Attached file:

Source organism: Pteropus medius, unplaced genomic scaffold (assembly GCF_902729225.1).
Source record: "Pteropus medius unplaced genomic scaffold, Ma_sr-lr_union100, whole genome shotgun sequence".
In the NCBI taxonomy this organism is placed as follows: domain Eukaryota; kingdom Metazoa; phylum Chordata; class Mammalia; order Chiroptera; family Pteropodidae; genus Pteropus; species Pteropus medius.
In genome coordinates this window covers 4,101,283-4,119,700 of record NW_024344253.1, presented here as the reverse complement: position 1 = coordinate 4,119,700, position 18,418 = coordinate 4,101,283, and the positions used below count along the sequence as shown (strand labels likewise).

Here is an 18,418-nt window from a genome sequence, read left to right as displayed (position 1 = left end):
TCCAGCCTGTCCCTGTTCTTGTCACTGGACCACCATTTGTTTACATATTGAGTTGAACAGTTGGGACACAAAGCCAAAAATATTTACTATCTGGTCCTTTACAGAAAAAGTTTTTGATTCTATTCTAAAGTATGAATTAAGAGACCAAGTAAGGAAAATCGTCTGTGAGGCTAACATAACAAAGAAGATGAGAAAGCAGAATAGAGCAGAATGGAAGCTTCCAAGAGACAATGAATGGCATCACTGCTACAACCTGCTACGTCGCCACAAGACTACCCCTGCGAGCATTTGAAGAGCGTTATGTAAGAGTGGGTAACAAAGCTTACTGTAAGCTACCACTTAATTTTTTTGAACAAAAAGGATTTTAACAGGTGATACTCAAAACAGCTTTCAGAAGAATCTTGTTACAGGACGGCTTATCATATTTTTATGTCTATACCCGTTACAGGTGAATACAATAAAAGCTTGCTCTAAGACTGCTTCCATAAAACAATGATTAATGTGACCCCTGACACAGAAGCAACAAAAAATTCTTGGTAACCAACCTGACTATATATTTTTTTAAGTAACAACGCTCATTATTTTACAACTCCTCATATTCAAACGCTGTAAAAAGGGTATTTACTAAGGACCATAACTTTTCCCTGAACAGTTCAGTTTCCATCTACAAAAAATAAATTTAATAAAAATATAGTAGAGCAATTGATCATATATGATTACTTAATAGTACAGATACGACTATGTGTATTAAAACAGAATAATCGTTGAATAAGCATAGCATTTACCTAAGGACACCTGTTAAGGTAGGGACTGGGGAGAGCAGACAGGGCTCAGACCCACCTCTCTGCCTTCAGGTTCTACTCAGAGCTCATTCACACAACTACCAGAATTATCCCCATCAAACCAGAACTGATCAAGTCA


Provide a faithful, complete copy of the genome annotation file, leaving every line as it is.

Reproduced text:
Source organism: Pteropus medius, unplaced genomic scaffold (assembly GCF_902729225.1).
Source record: "Pteropus medius unplaced genomic scaffold, Ma_sr-lr_union100, whole genome shotgun sequence".
In the NCBI taxonomy this organism is placed as follows: domain Eukaryota; kingdom Metazoa; phylum Chordata; class Mammalia; order Chiroptera; family Pteropodidae; genus Pteropus; species Pteropus medius.
In genome coordinates this window covers 4,101,283-4,119,700 of record NW_024344253.1, presented here as the reverse complement: position 1 = coordinate 4,119,700, position 18,418 = coordinate 4,101,283, and the positions used below count along the sequence as shown (strand labels likewise).

Here is an 18,418-nt window from a genome sequence, read left to right as displayed (position 1 = left end):
TCCAGCCTGTCCCTGTTCTTGTCACTGGACCACCATTTGTTTACATATTGAGTTGAACAGTTGGGACACAAAGCCAAAAATATTTACTATCTGGTCCTTTACAGAAAAAGTTTTTGATTCTATTCTAAAGTATGAATTAAGAGACCAAGTAAGGAAAATCGTCTGTGAGGCTAACATAACAAAGAAGATGAGAAAGCAGAATAGAGCAGAATGGAAGCTTCCAAGAGACAATGAATGGCATCACTGCTACAACCTGCTACGTCGCCACAAGACTACCCCTGCGAGCATTTGAAGAGCGTTATGTAAGAGTGGGTAACAAAGCTTACTGTAAGCTACCACTTAATTTTTTTGAACAAAAAGGATTTTAACAGGTGATACTCAAAACAGCTTTCAGAAGAATCTTGTTACAGGACGGCTTATCATATTTTTATGTCTATACCCGTTACAGGTGAATACAATAAAAGCTTGCTCTAAGACTGCTTCCATAAAACAATGATTAATGTGACCCCTGACACAGAAGCAACAAAAAATTCTTGGTAACCAACCTGACTATATATTTTTTTAAGTAACAACGCTCATTATTTTACAACTCCTCATATTCAAACGCTGTAAAAAGGGTATTTACTAAGGACCATAACTTTTCCCTGAACAGTTCAGTTTCCATCTACAAAAAATAAATTTAATAAAAATATAGTAGAGCAATTGATCATATATGATTACTTAATAGTACAGATACGACTATGTGTATTAAAACAGAATAATCGTTGAATAAGCATAGCATTTACCTAAGGACACCTGTTAAGGTAGGGACTGGGGAGAGCAGACAGGGCTCAGACCCACCTCTCTGCCTTCAGGTTCTACTCAGAGCTCATTCACACAACTACCAGAATTATCCCCATCAAACCAGAACTGATCAAGTCA